The nu-office takes everything even remotely resembling a Dilbert comic strip out the back and shoots it. Rather than cubicles, the new trend is for ‘open-planned spaces’. Rather than having all your work spread out, cloud storage and software allows you to pack everything you need into a laptop and work from anywhere. Rather than tentative chats at the water-cooler, employees are told to mingle constantly.At first glance, it almost seems like a decent idea. Rather than thinking of your company’s very expensive real estate as just a ‘space to work in’ (with the convenient advantage of keeping out rain and bears) why not design and build an office that actively works as a tool for collaboration? Why not make the office fun? After all, so much of our creative thinking and productivity is a result of our environment.But is it possible to walk the fine line between playground and workspace? Does your company really need a music room? A bright red slide? Just one, big 1,100 foot desk? A whole wall of candy?Are you trying to distract employees?One would take a look at the Googleplex – a veritable ‘Office of Eden’ – and wonder how anyone gets any work done at all.Clive Wilkinson architects and Google worked together to create a ‘campus’ environment. A space that encourages chance encounters between staff members of different departments, and hopefully, the innovation you see when different thinkers collide. It’s like playing a game of mental alchemy – smash as many different minds together until you produce gold. Pull down the cubicle walls, get the salespeople talking to the engineers and who knows what genius they’ll come up with?For Google, open-plan apparently works. And because it works for Google, countless other businesses have tried to follow suit. Though not always as successfully as they’d hope.In our attempts to flee one dystopia, we’ve found ourselves in another.Facebook, for example, are building the largest open-plan office in the world – a single, 10-acre room soon to house over 2,800 software engineers.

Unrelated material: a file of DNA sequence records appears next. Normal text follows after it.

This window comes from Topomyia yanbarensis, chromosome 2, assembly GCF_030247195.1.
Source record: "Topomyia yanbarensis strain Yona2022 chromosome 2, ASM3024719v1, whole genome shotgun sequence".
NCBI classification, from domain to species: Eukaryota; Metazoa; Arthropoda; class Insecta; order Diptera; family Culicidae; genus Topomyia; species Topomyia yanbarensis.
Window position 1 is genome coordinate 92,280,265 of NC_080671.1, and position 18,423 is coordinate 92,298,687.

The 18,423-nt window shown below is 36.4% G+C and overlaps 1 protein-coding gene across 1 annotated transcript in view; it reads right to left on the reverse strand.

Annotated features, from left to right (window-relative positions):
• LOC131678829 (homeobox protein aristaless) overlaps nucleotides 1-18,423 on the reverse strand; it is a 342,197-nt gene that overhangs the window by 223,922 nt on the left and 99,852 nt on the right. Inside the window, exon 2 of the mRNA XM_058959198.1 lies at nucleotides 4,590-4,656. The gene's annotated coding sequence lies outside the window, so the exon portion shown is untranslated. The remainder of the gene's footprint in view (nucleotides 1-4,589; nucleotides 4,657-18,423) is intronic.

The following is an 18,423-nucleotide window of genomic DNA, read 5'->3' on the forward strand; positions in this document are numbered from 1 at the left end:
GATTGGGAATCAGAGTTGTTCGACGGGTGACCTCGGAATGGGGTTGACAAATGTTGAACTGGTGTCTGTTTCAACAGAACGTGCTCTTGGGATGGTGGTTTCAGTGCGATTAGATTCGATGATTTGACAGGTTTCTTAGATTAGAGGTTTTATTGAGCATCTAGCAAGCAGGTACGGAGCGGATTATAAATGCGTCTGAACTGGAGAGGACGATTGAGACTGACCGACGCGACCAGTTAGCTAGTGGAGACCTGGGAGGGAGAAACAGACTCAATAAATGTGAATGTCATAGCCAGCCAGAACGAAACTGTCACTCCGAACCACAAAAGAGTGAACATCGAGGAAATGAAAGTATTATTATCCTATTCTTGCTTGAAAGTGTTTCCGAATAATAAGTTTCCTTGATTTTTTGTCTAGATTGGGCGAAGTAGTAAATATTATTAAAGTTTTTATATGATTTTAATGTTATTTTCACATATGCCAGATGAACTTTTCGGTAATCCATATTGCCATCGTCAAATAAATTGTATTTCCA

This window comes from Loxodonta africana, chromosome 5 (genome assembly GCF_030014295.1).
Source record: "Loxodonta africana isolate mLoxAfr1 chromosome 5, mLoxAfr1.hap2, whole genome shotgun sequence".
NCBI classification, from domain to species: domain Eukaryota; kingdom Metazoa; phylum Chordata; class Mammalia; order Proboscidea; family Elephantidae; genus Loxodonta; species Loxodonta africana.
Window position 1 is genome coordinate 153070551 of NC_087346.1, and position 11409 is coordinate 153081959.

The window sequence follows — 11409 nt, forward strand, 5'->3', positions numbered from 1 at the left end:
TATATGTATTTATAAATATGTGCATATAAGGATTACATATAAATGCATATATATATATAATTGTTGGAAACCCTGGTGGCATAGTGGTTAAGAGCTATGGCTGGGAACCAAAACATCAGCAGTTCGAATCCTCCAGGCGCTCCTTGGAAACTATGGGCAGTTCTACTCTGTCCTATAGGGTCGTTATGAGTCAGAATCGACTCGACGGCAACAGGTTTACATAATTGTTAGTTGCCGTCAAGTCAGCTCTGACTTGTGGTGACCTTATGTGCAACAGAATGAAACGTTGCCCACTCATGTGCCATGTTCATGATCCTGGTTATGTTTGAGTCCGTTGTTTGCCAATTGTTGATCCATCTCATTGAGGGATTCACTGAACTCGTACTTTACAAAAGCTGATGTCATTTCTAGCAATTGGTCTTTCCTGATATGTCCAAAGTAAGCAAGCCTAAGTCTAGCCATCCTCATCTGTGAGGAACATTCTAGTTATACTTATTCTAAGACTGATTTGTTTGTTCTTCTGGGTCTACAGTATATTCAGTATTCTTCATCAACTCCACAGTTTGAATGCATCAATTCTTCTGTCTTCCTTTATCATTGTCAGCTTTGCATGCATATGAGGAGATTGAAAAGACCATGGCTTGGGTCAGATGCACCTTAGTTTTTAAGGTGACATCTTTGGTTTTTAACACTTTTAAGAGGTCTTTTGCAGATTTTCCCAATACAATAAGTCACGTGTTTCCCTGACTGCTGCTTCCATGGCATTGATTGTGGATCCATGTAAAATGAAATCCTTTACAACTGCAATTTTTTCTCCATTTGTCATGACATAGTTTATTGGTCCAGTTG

Replace the sewing machines in this Vietnamese textile factory with MacBooks and you’ll get the idea.It seems strange for a company like Facebook, who earned their crust offering modern social networking tools to the masses, to opt-in for more traditional communication techniques. Like shouting.Like Facebook, Yahoo took the new collaboration philosophy to the extreme and made the questionable decision to put a blanket ban on employees working remotely. As the Chief of Human Resources explained; “Some of the best decisions and insights come from hallway and cafeteria discussions.” Understandably, this pissed off a lot of people.In order to make the open office even more effective for collaboration, some companies have started ‘hot-desking’: the basic premise of which is that no-one has their own desk at all – rather, desks are allocated to employees via rota, or a ‘first-in-best-dressed’ system. Evidently, this is supposed to stir up more social Brownian Motion and increases the likelihood of Jack from accounts and Jill from HR coming up with the next big thing?At HubSpot, for example, names are literally pulled out of hats to decide who sits where.In hot-desking’s defence, the correlation between environment and creative thinking has been shown in numerous studies. However, many also theorize that treating adults like children isn’t going to do any favours to your productivity either.